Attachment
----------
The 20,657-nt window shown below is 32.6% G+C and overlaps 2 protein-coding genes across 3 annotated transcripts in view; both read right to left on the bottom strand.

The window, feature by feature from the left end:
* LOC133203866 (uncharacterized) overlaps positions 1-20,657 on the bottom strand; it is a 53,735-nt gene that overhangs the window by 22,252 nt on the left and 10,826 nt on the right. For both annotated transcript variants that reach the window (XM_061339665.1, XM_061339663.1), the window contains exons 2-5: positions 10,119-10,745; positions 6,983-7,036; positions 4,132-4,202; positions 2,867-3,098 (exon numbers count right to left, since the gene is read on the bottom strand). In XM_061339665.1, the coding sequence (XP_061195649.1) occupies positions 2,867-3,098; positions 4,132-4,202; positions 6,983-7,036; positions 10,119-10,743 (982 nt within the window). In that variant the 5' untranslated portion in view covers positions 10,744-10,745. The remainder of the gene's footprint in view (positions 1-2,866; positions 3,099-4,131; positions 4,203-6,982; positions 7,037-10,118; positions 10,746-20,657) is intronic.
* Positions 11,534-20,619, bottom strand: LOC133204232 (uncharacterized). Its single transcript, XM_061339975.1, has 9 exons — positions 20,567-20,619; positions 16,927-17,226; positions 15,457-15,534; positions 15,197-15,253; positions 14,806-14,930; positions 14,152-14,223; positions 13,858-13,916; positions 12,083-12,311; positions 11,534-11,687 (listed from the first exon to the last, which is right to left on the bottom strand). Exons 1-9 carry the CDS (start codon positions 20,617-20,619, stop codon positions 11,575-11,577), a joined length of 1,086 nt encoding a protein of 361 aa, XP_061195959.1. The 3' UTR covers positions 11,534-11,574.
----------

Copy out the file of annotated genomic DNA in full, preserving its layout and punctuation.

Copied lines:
The 20,657-nt window shown below is 32.6% G+C and overlaps 2 protein-coding genes across 3 annotated transcripts in view; both read right to left on the bottom strand.

The window, feature by feature from the left end:
* LOC133203866 (uncharacterized) overlaps positions 1-20,657 on the bottom strand; it is a 53,735-nt gene that overhangs the window by 22,252 nt on the left and 10,826 nt on the right. For both annotated transcript variants that reach the window (XM_061339665.1, XM_061339663.1), the window contains exons 2-5: positions 10,119-10,745; positions 6,983-7,036; positions 4,132-4,202; positions 2,867-3,098 (exon numbers count right to left, since the gene is read on the bottom strand). In XM_061339665.1, the coding sequence (XP_061195649.1) occupies positions 2,867-3,098; positions 4,132-4,202; positions 6,983-7,036; positions 10,119-10,743 (982 nt within the window). In that variant the 5' untranslated portion in view covers positions 10,744-10,745. The remainder of the gene's footprint in view (positions 1-2,866; positions 3,099-4,131; positions 4,203-6,982; positions 7,037-10,118; positions 10,746-20,657) is intronic.
* Positions 11,534-20,619, bottom strand: LOC133204232 (uncharacterized). Its single transcript, XM_061339975.1, has 9 exons — positions 20,567-20,619; positions 16,927-17,226; positions 15,457-15,534; positions 15,197-15,253; positions 14,806-14,930; positions 14,152-14,223; positions 13,858-13,916; positions 12,083-12,311; positions 11,534-11,687 (listed from the first exon to the last, which is right to left on the bottom strand). Exons 1-9 carry the CDS (start codon positions 20,617-20,619, stop codon positions 11,575-11,577), a joined length of 1,086 nt encoding a protein of 361 aa, XP_061195959.1. The 3' UTR covers positions 11,534-11,574.